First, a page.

MILAN—For patients with limited stage small cell lung cancer (SCLC), hopes for more personalized treatments through better outcome prediction and improved prognostic assessment were held out by a British radiation oncologist who presented findings from the phase III, randomized, open-label CONVERT study of chemo-radiation therapy for SCLC at the 2019 European Society for Radiotherapy and Oncology (ESTRO) conference (Lancet Oncol 2017;18(8):P1116-1125).
“What we managed to find is that the tumor volume—gross tumor volume—was the strongest driver predicting how long these patients lived,” said Ahmed Salem, MD, PhD, FRCR, Senior Clinical Lecturer and Honorary Clinical Oncology Consultant at the Christie Hospital and University of Manchester, U.K.
He told Oncology Times that indicators of prognosis and predictors of outcome had emerged by “mining data” from the CONVERT study even though the study had failed to show superiority in its primary endpoint of once-daily compared with twice-daily chemo-radiotherapy for patients with limited-stage early SCLC.
In the search for biomarkers to indicate prediction and prognosis, an additional analysis was made of the study records from patients recruited from 73 centers in eight countries randomly assigned to receive either 45 Gray (Gy) radiotherapy in 30 twice-daily fractions of 1.5 Gy over 19 days, or 66 Gy in 33 once-daily fractions of 2.0 Gy over 45 days with their cisplatin–etoposide chemotherapy.
In the main study, overall survival was 30 months in the twice-daily group and 25 months in the once-daily group at a median follow-up of 45 months. Two-year overall survival was 56 percent in the twice-daily group and 51 percent in the once-daily group. The most common grade 3/4 adverse event in patients evaluated for chemotherapy toxicity was neutropenia that happened in 74 percent of 266 patients in the twice-daily group compared with 65 percent of 263 in the patients having their radiotherapy once daily. The differences were not significant, and the superiority of a once-daily regimen was not established.
Biomarkers & Biopsies
Salem said that, although their harvest of prognostic and predictive data from the CONVERT study did not provide them with all the potential covariates, a number of clinical and biological indicators had been isolated that could, in principle, be harnessed for prediction in addition to gross tumor volume.
“We also found that how fit the patient is (the performance score) in addition to the location and distribution of the tumor (tumor laterality) improved the performance of the model,” he explained.
But Salem was cautious. “Even with this improvement the model is still not perfect. The concordance index is 0.61. That means there is a big proportion of patients that we are unable to explain totally with these covariates.”
Liquid biopsy also held potential for refining the model, he said. “In a further subanalysis of this work, we found that the addition of circulating tumor cells to this model actually improves its performance—its ability to predict how many patients are going to be alive or dead.”
“Potentially when you have a patient come along after chemotherapy, and they are planning to have that concurrent chemo-radiotherapy component of the treatment, at that stage clinicians need to think: What is the tumor volume that is still present? Is it quite a large tumor volume? And potentially, can we design trials in patients who have quite big tumor volume to potentially improve their outcomes?” Salem stated.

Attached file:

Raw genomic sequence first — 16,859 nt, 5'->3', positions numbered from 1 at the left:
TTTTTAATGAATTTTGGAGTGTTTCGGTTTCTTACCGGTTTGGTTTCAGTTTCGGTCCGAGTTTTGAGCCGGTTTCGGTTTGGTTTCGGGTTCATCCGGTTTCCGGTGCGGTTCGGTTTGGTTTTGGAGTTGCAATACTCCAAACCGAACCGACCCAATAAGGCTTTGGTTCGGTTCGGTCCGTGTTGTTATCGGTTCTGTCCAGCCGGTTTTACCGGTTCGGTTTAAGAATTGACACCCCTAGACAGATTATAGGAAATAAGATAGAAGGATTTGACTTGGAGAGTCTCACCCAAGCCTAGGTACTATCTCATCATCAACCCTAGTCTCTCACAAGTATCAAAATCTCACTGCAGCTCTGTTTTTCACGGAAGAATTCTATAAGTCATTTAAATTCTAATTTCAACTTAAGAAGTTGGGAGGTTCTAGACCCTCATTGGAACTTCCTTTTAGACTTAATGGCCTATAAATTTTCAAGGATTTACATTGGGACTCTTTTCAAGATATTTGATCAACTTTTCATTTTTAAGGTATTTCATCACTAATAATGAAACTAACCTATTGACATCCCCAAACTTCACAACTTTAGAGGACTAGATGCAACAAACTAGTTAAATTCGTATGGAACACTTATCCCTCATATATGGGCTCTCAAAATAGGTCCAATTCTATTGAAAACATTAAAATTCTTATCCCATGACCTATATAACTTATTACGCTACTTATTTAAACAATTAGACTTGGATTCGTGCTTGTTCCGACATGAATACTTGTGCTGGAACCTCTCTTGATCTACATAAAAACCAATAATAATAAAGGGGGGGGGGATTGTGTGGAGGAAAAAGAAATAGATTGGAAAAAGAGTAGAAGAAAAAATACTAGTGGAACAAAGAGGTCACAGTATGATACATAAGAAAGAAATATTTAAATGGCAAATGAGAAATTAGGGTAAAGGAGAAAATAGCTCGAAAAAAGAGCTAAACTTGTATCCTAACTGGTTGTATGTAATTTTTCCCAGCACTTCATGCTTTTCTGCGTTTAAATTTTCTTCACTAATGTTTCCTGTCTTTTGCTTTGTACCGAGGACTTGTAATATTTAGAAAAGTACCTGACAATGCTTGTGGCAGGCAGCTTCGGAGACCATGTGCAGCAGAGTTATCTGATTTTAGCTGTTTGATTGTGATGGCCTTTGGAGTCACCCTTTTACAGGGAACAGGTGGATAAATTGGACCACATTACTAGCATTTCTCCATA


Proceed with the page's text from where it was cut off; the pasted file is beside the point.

In another subgroup of CONVERT, researchers compared patients who had early, limited-stage, small cell lung cancer—TNM stage group 1 and 2—to those who had stage III disease. “We found that these patients had improved outcomes.”
“We probably need to think along the lines of designing a risk adaptive trial in this patient population,” Salem said. “Treatment strategies should not be based only on checking whether patients had limited or extensive disease.”
TNM or gross tumor volume could perhaps be introduced among the stratification factors so there could be a more personalized approach to these patients, he noted.
“I don't think it makes sense to give the same radiotherapy dose [and] the same chemotherapy in all patients who have limited-stage disease because these can encompass tiny-volume disease to quite large and extensive disease within the chest,” Salem explained. Future investigations could hopefully enable oncologists to personalize medicine for these patients.
“I would suspect that, in some patients with limited-stage small cell lung cancer, we probably need to de-escalate the treatment—or at least maybe the radiotherapy component—if they have quite a small-volume disease. At the same time, maybe we need to escalate the treatment in some patients who have quite aggressive disease or large-volume disease,” he said.
And Salem highlighted the need to investigate whether data from genomics, biological data, and circulating tumor cells needed to be integrated into the planning protocols to be examined in the “next generation” of studies that he regarded as “quite intriguing”—since it implied that a multidisciplinary platform of investigations, tests, and clinical covariates could potentially predict patient outcome and also help personalize treatment.
Peter M. Goodwin is a contributing writer.